There is a down side to accepting post dated checks...
If a creditor accepts a post-dated check in exchange for merchandise or services, in many jurisdictions the seller is considered to have extended credit to the issuer of that check.
That means you may be able to keep a specific check from being cashed, but the bank could also force you to close your account. Asa Aarons is a consumer reporter who appears on "News 4 You" at p.m. His special Daily News column appears Mondays, Tuesdays, Thursdays and Fridays.
One of the myths that somehow refuses to go away is the myth that post-dated checks are "illegal." They are not.
There is nothing illegal, inappropriate, unlawful, unethical, unprofessional, or unconscionable about a creditor asking a customer to issue a post dated check, nor is there any reason a customer cannot issue one or a series of post dated checks to clear a past due balance.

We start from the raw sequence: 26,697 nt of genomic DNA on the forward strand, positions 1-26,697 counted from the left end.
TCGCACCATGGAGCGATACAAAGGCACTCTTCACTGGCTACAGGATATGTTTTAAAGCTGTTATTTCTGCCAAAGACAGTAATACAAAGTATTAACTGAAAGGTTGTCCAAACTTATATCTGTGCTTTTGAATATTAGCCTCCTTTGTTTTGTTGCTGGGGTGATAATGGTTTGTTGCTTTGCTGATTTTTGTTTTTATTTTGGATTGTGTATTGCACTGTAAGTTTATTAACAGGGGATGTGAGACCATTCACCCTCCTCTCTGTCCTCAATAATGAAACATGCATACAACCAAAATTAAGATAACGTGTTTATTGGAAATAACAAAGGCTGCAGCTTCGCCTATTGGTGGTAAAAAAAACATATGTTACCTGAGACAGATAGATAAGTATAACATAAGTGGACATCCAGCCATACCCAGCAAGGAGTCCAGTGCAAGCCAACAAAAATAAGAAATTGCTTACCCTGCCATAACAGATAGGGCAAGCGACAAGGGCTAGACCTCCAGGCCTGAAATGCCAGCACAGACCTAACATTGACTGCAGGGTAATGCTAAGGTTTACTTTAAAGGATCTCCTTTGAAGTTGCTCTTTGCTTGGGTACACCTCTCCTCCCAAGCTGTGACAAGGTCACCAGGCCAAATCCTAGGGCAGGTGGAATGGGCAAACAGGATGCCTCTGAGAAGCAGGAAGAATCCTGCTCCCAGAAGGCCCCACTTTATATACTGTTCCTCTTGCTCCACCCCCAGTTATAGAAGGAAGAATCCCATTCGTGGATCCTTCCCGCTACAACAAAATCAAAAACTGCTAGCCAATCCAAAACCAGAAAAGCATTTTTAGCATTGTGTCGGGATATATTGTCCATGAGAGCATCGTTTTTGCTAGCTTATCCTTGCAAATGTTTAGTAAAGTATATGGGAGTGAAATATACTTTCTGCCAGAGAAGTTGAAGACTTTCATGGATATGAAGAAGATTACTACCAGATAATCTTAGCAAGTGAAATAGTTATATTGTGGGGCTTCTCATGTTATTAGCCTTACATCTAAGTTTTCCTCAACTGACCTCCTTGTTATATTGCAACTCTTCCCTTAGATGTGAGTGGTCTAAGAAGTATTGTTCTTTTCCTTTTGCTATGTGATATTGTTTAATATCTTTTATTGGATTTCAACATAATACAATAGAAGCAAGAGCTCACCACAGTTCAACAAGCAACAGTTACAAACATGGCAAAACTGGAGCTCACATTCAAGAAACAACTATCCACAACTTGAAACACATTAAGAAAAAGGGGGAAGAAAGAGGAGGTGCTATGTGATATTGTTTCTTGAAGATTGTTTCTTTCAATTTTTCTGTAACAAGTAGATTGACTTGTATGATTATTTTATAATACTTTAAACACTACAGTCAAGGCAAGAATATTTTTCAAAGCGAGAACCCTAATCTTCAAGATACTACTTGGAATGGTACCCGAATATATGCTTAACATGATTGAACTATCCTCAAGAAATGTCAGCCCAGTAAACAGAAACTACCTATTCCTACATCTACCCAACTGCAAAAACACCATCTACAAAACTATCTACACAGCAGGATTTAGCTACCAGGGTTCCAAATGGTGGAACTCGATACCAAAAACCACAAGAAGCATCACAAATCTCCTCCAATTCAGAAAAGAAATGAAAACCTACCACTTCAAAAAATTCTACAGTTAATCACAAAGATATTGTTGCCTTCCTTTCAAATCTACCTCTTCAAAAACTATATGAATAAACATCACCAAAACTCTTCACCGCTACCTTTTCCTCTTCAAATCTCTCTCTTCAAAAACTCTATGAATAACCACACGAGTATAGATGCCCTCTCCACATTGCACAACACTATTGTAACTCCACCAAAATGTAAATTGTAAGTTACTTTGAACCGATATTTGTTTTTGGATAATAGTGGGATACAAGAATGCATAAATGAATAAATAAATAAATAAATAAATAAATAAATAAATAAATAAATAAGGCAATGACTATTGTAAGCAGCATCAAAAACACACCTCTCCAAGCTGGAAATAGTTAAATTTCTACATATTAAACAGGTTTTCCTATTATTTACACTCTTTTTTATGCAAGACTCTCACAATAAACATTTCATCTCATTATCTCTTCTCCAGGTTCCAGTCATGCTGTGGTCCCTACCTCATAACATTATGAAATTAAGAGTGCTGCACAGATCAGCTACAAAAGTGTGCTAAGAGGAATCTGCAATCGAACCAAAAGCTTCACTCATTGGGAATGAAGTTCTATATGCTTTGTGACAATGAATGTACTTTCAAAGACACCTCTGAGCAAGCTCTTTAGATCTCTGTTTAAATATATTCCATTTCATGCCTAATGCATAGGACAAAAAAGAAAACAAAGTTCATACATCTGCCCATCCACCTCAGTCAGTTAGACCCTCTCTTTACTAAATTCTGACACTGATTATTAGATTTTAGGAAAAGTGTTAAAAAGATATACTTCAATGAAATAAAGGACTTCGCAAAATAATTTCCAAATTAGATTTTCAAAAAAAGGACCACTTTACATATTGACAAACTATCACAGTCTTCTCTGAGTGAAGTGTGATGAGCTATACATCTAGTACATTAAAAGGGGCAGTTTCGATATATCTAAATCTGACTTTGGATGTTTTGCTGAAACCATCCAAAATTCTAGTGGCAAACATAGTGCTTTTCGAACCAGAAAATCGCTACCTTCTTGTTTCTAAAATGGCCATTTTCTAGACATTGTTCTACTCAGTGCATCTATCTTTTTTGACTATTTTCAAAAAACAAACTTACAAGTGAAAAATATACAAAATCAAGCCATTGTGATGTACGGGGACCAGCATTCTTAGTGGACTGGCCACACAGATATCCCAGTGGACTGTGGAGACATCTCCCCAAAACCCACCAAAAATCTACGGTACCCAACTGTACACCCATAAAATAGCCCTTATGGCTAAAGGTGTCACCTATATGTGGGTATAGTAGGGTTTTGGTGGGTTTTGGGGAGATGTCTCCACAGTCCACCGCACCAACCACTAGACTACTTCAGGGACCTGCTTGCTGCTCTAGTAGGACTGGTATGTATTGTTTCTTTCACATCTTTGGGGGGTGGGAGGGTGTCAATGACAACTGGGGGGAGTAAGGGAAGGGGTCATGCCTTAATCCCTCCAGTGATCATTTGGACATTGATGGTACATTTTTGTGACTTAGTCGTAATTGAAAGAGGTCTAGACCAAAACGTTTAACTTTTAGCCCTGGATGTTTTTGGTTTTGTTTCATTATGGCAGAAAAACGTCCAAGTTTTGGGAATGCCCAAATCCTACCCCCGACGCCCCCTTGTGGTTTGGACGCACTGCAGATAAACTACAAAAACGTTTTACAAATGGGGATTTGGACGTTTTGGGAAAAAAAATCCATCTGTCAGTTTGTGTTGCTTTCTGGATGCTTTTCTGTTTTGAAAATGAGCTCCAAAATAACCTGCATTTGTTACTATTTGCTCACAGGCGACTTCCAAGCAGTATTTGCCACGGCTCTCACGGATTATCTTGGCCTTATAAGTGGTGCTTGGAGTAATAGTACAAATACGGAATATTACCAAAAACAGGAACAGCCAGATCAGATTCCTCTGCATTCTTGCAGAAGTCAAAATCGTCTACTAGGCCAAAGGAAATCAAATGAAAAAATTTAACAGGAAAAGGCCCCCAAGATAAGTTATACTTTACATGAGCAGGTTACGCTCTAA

Unfortunately, you may have a difficult time demanding payment by the bank, or claiming that the writing of the bad check was done with the intent of committing fraud, since most states refuse to recognize postdated checks as check fraud.
If you wrote a postdated check and your bank cashed it after you gave reasonable notice of the postdating, a skilled attorney experienced in banking laws and regulations can advise you of your rights and remedies.